In short, between the ages of 40 and 70 is typically the ideal range.
There is no way around it, in order for an annuity to work to its maximum capacity, you need to let it sit and accumulate (typically for about 10 years). There are pretty severe penalties, called surrender charges that are imposed on the annuitant in the event that they want to withdraw from the investment prematurely. The earlier you take your money out of the annuity, the higher the surrender charge will be. To strengthen the point that these are long term investments, the IRS will take a 10% taxation on any withdrawal made by the annuitant prior to that client being 59 ½ years old (this is compounded by the income tax that comes on that withdrawal).
Annuities are geared to accumulate value and ultimately to take an income stream from. The process of taking this income is called annuitization. The annuitant has the option of taking their money one of three ways. The first option is to take the money as a lump sum. This option is typically exercised if the client wants to try to accumulate more on their money from another annuity or possibly an entirely new investment vehicle. The second option is to take income payments until a specified age. This option can be effective, but difficult, because many people outlive the specified time that income is taken. The third option is to take income in a lifetime stream. The client cannot outlive their income payments. These payments will not be as high as the second option, but the guarantee that the annuitant will receive the payments forever is very appealing. It is important to note that annuities are appealing for their income stream, not for their wealth accumulation.
For the reasons listed above, the wrongful purchase of an annuity can potentially be a drastic mistake for a younger investor. The goal of this investor should be steep wealth accumulation, which although annuities offer different riders, bonuses, etc., they are not the most efficient way to accumulate wealth. Another aspect that is important for a young investor is liquidity. You want to be able to move your money fairly quickly and put it in the most efficient vehicle for growth, at the drop of a hat.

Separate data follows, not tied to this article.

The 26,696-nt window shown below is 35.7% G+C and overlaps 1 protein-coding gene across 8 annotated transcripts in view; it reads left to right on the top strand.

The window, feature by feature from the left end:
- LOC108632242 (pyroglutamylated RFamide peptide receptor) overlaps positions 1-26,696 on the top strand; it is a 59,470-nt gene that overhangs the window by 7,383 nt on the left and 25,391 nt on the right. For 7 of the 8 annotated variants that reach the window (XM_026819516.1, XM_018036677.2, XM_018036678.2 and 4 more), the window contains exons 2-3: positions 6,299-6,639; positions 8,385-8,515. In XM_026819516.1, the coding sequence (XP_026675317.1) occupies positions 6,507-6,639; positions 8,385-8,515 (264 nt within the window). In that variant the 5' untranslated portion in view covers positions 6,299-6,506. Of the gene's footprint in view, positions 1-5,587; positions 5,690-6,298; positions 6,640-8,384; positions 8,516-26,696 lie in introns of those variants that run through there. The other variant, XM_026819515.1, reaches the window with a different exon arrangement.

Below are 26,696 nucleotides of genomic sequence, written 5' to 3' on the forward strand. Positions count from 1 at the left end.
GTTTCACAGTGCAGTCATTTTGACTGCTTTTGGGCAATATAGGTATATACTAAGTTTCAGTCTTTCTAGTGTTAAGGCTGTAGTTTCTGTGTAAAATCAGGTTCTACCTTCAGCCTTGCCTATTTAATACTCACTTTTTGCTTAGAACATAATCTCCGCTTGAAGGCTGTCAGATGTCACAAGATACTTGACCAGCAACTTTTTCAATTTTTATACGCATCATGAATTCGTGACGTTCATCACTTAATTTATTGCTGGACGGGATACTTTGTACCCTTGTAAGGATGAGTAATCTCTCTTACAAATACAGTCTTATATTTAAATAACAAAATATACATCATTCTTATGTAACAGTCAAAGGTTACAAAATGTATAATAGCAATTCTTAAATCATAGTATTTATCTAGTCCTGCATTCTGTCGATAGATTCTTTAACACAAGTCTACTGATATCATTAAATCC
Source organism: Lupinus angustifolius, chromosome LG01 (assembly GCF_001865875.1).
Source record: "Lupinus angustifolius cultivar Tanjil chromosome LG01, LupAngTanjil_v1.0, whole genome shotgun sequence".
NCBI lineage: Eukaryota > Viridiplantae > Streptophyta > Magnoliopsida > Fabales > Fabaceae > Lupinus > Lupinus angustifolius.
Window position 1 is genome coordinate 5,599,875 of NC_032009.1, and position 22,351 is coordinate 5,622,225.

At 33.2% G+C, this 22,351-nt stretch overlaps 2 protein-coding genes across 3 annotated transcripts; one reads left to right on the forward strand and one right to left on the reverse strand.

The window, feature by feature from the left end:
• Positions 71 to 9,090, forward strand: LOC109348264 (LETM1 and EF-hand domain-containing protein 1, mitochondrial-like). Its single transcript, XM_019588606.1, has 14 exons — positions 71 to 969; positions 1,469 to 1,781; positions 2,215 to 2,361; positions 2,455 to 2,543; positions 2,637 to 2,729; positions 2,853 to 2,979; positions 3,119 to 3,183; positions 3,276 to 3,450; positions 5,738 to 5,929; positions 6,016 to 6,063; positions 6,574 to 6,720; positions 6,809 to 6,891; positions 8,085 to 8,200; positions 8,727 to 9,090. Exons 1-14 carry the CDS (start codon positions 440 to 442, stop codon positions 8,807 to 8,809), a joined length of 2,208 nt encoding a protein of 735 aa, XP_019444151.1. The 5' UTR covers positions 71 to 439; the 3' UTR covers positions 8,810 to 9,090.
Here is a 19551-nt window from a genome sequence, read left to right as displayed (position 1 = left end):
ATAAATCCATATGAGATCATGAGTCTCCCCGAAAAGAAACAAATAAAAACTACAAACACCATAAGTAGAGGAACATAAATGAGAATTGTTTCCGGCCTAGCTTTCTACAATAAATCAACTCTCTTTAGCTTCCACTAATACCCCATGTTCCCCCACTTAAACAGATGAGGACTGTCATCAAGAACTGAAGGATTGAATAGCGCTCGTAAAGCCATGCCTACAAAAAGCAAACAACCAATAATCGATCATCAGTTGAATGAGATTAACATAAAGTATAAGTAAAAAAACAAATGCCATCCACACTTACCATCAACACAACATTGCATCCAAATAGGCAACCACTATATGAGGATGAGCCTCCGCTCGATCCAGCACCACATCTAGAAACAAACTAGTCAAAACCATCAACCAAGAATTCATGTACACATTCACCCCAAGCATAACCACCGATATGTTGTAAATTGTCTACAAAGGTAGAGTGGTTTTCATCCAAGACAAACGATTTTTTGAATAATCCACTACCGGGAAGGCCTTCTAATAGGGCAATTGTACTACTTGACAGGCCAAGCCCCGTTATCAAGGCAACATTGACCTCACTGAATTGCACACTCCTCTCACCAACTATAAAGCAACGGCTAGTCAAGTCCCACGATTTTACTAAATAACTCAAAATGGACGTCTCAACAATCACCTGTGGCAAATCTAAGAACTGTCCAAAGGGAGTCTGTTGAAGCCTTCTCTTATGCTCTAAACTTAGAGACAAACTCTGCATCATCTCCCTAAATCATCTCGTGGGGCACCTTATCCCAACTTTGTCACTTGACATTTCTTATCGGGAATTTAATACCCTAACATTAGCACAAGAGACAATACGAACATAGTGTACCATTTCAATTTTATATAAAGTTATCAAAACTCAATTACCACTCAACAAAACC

We have all heard the phrase "time is money." This applies to the idea of a younger clientele investing in an annuity. Although annuities have guaranteed return of premium, they also hold you back from potential gains. Over an elongated time span, this could prove to lose an annuitant hundreds of thousands of dollars. If you invest $5,000 over a 40 year span, say you purchased an annuity that turned out to give you an 8% rate of return on your money annually. Your investment would now be $109,000. Say you invest in a stock or bond instead, which ends up getting you a 10% rate of return annually. In that same 40 year time span, you will have $227,000. It's better to be aggressive early, because you have time to make up for your losses.
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